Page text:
If you plan to deploy always-ssl to your site soon, you’ll need to ensure it’s executed properly, as minor security and SEO boosts, essentially – can be very minimal compared to the potential loss in revenue if it isn’t implemented correctly.
As one of Google’s objectives is to move towards a more secure web, more and more webmasters are finding themselves migrating their site to https to receive the slight ranking boost that always-SSL offers. As awesome as it sounds and I’m all-in for making the web a more safer, secure place .. a lot of webmasters seem to be having problems implementing site-wide https – therefore they kill their Google presence and organic revenue for a short time due to the incorrect implementation. It’s horrible to see.
Implementing https isn’t an easy job, it involves some technical aspects and you’ll need an understanding of your site’s structure, hierarchy, security certificates, functionality and more – it’s not a 2-minute job, unfortunately. As stated in Google’s article re https, in January 2017 (1st phase) they plan to mark all non-https pages that contain password or credit card fields with ‘not secure’ text, as well as showing the ‘view site information’ icon that normally represents that the page you’re viewing isn’t secure. I’ve included an image below for you.
However, Google plan to /eventually/ mark all non-https pages as ‘not secure’ in big red writing, even if it’s an about page, forum post, blog post or anything for that matter if it isn’t https it will be marked as nonsecure. I’d suggest keeping an eye on the Google webmaster blog for further updates regarding this. So taking into consideration that Google is willing to give a slight ranking boost if https is detected in the URL, and now this, it’s quite clear Google are starting to favor secure sites. If I were you I’d get on board the always-SSL bandwagon soon, as having that big red nonsecure text on your site may start to scare away customers.
HTTPS Checklist To Preserve SEO Efforts
Therefore, taking into consideration the above I assume the rate of which https is implemented will be on the increase throughout 2017, so I have decided to give my thoughts across on the subject, as I have been involved in a wide range of https deployments recently. (I’m still yet to implement https to SEMtuts, I know). Below are quick reminders of what needs to be done before implementing https to preserve all of your SEO efforts. Please be aware that this isn’t the entire list, but these are the points that most webmasters tend to forget about when migrating.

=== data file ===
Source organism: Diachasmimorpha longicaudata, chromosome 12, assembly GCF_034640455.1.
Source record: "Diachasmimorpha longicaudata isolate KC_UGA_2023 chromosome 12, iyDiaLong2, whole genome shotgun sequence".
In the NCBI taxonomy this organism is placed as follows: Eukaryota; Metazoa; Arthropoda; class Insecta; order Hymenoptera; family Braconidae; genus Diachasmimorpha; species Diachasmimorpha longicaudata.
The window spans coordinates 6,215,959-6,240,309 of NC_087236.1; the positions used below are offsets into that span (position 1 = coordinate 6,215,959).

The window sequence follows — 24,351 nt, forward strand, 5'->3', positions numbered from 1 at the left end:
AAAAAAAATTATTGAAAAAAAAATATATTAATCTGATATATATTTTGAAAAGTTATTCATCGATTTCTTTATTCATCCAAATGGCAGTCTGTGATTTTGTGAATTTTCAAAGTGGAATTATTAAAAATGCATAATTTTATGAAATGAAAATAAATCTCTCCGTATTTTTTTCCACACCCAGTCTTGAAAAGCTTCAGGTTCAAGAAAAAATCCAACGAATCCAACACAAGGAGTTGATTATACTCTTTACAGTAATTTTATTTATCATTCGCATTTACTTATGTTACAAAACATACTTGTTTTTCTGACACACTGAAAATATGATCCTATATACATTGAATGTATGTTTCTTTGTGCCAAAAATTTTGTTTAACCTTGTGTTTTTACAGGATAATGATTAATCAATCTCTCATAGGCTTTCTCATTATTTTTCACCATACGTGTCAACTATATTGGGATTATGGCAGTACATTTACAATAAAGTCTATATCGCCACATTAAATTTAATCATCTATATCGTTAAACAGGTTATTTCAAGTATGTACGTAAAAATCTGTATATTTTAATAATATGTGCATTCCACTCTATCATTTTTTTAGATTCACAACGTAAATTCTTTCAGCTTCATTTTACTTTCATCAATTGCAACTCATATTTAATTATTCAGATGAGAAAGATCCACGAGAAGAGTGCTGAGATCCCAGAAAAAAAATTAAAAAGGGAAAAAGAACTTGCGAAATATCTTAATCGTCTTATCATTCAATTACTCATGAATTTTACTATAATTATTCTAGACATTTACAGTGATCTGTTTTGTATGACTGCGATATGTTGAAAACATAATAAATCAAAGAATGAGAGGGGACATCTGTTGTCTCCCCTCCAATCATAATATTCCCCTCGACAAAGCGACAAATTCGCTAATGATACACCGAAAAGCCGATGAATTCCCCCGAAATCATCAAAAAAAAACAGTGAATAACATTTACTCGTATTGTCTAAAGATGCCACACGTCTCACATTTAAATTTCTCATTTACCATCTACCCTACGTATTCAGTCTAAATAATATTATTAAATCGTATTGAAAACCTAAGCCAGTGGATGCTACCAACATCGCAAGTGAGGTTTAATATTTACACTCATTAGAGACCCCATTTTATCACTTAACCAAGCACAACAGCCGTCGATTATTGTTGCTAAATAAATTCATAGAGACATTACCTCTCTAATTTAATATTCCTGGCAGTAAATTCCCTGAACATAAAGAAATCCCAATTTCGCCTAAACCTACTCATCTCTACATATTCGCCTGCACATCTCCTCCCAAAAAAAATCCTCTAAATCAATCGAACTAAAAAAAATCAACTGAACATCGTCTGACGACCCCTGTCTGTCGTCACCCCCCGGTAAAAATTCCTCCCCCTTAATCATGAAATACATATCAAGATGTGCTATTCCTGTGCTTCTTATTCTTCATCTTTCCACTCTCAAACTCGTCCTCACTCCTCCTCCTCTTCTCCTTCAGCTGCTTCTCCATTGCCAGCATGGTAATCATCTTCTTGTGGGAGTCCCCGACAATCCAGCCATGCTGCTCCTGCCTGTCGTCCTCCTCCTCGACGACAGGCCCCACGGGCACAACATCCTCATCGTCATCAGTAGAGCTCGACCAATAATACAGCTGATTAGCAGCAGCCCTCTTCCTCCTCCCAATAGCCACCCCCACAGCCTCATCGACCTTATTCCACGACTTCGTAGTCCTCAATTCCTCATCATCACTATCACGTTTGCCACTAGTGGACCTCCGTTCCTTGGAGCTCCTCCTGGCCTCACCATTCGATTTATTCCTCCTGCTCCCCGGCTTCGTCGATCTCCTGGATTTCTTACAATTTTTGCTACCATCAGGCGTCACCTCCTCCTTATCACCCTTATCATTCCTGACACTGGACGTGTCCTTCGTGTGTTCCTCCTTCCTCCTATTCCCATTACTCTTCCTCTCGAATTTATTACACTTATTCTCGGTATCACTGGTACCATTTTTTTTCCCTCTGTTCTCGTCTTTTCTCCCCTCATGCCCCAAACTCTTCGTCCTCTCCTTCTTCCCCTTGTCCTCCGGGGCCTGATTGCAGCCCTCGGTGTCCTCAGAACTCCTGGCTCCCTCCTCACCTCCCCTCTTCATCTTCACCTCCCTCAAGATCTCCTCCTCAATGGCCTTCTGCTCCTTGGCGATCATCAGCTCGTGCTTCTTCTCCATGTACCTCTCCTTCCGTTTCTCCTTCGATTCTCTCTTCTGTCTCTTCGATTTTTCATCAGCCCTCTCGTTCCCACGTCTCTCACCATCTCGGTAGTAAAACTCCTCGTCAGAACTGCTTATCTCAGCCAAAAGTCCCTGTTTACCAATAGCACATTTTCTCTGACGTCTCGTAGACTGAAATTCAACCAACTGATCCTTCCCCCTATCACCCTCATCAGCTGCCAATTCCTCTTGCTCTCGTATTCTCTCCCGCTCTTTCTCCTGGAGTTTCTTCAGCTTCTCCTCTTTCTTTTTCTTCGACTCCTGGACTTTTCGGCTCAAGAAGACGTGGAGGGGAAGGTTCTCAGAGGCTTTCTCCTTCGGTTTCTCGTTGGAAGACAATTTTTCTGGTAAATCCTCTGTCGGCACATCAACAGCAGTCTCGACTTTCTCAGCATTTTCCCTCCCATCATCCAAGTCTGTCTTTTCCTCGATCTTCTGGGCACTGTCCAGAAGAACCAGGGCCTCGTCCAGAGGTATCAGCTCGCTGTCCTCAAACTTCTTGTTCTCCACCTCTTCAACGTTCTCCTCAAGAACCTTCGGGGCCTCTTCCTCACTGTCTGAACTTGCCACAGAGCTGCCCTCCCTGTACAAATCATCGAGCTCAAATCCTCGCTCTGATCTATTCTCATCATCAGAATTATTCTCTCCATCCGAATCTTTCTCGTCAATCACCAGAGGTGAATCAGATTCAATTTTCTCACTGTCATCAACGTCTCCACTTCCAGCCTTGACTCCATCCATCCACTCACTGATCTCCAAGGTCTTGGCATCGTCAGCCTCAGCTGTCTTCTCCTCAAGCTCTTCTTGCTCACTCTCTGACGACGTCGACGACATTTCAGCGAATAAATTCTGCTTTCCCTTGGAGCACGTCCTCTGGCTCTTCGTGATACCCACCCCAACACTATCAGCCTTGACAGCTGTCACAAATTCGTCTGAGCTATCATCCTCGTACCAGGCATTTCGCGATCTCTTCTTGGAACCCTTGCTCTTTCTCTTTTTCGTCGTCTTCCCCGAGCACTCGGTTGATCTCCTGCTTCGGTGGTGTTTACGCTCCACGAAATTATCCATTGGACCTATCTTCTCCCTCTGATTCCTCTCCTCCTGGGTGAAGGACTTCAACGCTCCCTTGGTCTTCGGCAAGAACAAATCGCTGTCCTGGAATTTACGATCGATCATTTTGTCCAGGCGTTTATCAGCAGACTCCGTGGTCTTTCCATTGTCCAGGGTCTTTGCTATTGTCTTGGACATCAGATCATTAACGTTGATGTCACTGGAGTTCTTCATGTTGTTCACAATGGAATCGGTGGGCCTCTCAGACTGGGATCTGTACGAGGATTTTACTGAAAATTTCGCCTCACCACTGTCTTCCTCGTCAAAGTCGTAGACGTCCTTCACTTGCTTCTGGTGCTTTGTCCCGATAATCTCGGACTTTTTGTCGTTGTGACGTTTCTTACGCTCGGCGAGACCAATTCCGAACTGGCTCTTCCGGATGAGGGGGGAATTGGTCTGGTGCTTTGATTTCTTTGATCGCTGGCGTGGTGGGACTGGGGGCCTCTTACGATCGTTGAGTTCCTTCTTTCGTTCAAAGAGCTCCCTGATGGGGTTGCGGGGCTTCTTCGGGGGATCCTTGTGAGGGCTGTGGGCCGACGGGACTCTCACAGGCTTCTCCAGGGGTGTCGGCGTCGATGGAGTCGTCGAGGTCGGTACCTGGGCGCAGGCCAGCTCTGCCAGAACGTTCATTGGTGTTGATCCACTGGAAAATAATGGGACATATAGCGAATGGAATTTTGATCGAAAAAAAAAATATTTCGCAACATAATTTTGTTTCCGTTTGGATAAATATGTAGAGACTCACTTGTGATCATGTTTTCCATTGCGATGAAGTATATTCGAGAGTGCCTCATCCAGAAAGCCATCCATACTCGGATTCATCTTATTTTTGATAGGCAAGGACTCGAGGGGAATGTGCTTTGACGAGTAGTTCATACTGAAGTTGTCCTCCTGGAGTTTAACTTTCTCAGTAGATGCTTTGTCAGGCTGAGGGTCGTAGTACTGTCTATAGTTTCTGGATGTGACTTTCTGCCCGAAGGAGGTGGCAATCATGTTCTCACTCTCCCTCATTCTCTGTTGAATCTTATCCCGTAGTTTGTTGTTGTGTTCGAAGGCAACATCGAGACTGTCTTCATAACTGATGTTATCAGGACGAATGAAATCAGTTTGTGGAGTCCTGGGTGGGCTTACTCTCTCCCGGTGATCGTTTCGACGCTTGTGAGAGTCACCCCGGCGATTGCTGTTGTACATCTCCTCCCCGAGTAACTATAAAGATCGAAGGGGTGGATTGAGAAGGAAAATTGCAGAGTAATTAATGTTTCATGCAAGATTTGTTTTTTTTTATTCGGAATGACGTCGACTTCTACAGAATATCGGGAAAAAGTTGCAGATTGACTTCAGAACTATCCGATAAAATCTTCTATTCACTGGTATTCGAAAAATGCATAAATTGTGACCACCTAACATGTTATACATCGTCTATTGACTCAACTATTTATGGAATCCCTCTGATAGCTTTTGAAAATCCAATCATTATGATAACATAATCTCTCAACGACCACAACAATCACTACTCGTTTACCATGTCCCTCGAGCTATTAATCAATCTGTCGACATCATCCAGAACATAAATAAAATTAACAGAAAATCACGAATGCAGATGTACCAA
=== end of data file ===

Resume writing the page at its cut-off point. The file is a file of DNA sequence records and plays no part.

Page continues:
- Update all external site plugins to ensure they are HTTPS compliant (everything .. social widgets, commenting, embeds etc);
- Ensure all of your ad code is updated to support HTTPS;
- All absolute URL’s need to be changed to use relative protocol when switching (footer links, header .. blog & more);
- Update your analytics systems to ensure they are tracking new HTTPs urls instead of HTTP;
- Preserve your social sharing counts (You’ll need to use code that counts non-https and https URLs);
- Create new https webmaster properties (re-upload disavow file & sitemaps);
- 301 redirects need to be in place on every page to redirect user to corresponding https version;
- Canonical tags throughout the site need to be updated to correctly reflect https;
- Hreflang tags need to also be updated to use HTTPs when appropriate (even self-reference tags);
- Sitemap entries need to be updated to use HTTPs protocol;
- Update your internal site search functionality to support HTTPs;
- Robots links to also be updated to https (or relative), this includes sitemap;
- Update old site redirects to correctly reflect https, to reduce the number of jumps.
Please be advised that the ‘slight ranking boost‘ that Google has announced is very minor, it isn’t worthwhile going through the trouble of implementing https for the ranking boost, remember: the user first. Once https has been implemented, remember to fix all of the mixed content errors on your site, otherwise implementing it will be rendered useless as your pages will still render as non-secure (due to both HTTP and https sources on your page). You can use the screaming frog to identify and fix mixed content errors once deployed – it’s important to do this, I’m seeing too many https sites that are rendering in Chrome as non-secure due to mixed content errors. It’s not good, you need the nice-looking green padlock on all your pages.